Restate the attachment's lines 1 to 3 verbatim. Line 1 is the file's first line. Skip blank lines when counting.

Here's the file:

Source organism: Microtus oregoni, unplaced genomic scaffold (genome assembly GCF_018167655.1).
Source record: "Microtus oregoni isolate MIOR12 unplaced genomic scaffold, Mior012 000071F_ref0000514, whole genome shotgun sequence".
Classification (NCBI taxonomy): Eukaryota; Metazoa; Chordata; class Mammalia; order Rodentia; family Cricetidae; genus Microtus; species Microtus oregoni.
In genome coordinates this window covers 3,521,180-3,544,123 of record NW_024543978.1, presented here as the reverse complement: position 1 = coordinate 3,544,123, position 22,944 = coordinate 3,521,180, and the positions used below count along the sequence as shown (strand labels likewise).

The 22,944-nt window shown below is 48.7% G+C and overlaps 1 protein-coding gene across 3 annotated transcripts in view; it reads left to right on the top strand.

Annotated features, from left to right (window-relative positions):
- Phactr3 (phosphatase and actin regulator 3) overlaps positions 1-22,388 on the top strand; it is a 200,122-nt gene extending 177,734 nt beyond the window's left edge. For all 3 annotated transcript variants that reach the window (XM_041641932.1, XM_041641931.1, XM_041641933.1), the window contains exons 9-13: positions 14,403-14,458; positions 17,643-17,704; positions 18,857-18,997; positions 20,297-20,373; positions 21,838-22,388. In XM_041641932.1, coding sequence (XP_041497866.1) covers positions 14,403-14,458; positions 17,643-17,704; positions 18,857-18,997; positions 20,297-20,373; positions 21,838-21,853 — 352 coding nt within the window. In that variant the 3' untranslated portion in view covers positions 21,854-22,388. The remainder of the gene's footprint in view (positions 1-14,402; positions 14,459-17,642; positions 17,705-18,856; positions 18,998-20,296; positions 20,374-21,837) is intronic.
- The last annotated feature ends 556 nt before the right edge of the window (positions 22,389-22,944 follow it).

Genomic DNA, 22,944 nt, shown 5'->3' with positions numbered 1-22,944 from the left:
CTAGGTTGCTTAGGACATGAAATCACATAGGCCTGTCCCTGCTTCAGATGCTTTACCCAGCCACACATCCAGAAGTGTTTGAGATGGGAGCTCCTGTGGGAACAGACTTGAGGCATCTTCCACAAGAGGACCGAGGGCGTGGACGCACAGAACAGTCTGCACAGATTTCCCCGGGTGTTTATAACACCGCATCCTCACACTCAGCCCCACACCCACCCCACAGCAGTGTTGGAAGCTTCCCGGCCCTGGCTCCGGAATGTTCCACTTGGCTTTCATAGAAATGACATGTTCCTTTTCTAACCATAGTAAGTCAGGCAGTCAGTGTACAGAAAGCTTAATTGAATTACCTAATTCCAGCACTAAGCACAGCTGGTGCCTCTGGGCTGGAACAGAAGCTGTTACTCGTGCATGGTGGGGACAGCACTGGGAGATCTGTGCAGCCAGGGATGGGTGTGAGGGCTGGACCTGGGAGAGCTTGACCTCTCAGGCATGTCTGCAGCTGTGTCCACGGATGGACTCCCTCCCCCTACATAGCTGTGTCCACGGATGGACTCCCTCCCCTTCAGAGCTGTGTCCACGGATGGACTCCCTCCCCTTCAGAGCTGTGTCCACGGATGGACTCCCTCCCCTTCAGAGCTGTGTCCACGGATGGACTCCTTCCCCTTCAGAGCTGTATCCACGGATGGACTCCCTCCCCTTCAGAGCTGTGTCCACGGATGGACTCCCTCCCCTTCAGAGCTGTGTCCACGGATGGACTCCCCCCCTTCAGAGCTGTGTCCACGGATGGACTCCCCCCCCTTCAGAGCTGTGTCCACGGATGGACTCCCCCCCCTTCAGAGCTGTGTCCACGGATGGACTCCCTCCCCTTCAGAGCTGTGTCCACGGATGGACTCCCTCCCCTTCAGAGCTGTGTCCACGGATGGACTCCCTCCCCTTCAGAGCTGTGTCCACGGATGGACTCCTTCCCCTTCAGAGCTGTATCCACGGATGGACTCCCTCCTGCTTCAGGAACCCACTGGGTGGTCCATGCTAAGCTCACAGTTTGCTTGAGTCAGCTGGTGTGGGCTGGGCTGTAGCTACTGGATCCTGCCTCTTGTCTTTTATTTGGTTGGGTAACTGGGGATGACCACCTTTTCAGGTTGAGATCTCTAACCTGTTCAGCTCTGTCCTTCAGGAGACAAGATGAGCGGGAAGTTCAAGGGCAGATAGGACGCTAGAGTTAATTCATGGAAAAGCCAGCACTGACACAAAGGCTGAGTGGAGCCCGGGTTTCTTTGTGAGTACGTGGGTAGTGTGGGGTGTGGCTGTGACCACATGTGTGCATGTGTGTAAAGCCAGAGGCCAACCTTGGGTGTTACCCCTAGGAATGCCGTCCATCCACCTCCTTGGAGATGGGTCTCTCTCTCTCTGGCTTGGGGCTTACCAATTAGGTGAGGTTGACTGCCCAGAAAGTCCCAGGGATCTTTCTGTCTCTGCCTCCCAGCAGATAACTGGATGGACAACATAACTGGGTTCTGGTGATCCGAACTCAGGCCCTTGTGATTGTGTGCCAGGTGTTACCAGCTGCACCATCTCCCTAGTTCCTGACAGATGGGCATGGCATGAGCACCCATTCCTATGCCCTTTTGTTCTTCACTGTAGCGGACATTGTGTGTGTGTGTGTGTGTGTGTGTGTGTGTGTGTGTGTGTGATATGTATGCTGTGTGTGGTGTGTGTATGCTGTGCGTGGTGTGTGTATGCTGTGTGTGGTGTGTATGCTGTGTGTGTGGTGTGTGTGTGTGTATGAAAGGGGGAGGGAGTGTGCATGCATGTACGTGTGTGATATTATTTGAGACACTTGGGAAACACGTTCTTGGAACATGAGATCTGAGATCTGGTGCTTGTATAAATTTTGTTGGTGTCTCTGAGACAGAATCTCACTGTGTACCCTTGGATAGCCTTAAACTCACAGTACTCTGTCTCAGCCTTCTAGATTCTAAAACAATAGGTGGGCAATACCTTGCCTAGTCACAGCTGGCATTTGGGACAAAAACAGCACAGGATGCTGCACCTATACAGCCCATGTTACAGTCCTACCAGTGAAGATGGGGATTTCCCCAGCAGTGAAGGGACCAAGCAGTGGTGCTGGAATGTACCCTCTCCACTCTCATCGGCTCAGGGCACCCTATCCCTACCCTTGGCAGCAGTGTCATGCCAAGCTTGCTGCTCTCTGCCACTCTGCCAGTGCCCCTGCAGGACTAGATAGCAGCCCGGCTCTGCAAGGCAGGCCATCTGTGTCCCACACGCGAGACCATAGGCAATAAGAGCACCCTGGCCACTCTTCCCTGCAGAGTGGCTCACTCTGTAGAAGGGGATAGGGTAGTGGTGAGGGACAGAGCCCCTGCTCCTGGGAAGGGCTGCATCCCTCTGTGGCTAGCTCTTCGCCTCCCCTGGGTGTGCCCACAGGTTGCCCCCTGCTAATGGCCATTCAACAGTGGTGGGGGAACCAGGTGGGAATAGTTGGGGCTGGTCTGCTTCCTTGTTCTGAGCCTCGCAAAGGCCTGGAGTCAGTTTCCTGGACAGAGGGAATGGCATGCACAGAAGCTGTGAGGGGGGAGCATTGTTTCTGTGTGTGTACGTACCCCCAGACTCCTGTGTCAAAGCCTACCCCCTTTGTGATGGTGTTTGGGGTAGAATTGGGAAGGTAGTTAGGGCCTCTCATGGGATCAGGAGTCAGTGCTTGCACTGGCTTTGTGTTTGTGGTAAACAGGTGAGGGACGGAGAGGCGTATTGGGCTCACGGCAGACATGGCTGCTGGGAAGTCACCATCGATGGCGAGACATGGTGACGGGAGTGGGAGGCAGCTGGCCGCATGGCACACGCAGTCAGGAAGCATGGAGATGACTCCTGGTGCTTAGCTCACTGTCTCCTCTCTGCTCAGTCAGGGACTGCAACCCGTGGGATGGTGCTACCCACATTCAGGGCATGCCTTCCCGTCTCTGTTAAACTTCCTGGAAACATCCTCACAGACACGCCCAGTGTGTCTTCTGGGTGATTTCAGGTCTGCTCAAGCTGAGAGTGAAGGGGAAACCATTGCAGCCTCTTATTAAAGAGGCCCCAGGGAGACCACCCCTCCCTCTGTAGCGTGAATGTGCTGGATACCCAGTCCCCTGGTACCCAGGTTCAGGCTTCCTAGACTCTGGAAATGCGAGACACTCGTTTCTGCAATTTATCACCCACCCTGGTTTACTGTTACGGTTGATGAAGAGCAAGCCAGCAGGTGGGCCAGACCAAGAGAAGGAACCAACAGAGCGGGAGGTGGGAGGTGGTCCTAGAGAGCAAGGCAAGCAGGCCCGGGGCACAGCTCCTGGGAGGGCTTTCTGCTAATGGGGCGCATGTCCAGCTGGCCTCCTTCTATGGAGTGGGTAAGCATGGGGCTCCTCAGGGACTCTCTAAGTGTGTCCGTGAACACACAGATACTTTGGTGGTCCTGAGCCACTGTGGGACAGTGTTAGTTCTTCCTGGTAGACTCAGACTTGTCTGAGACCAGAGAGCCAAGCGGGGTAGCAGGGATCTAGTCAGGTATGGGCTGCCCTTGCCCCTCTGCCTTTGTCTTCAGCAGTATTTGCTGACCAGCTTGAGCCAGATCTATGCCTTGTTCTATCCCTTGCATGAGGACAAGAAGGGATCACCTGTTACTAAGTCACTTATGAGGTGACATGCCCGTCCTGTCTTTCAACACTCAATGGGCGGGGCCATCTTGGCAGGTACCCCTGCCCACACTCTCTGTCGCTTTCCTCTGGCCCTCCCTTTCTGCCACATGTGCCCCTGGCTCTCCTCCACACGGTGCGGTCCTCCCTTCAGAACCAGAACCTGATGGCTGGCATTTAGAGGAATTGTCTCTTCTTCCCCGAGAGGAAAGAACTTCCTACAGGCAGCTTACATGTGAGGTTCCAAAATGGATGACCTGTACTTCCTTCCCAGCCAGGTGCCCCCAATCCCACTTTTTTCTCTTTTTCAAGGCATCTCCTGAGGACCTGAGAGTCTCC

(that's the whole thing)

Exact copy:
Source organism: Microtus oregoni, unplaced genomic scaffold (genome assembly GCF_018167655.1).
Source record: "Microtus oregoni isolate MIOR12 unplaced genomic scaffold, Mior012 000071F_ref0000514, whole genome shotgun sequence".
Classification (NCBI taxonomy): Eukaryota; Metazoa; Chordata; class Mammalia; order Rodentia; family Cricetidae; genus Microtus; species Microtus oregoni.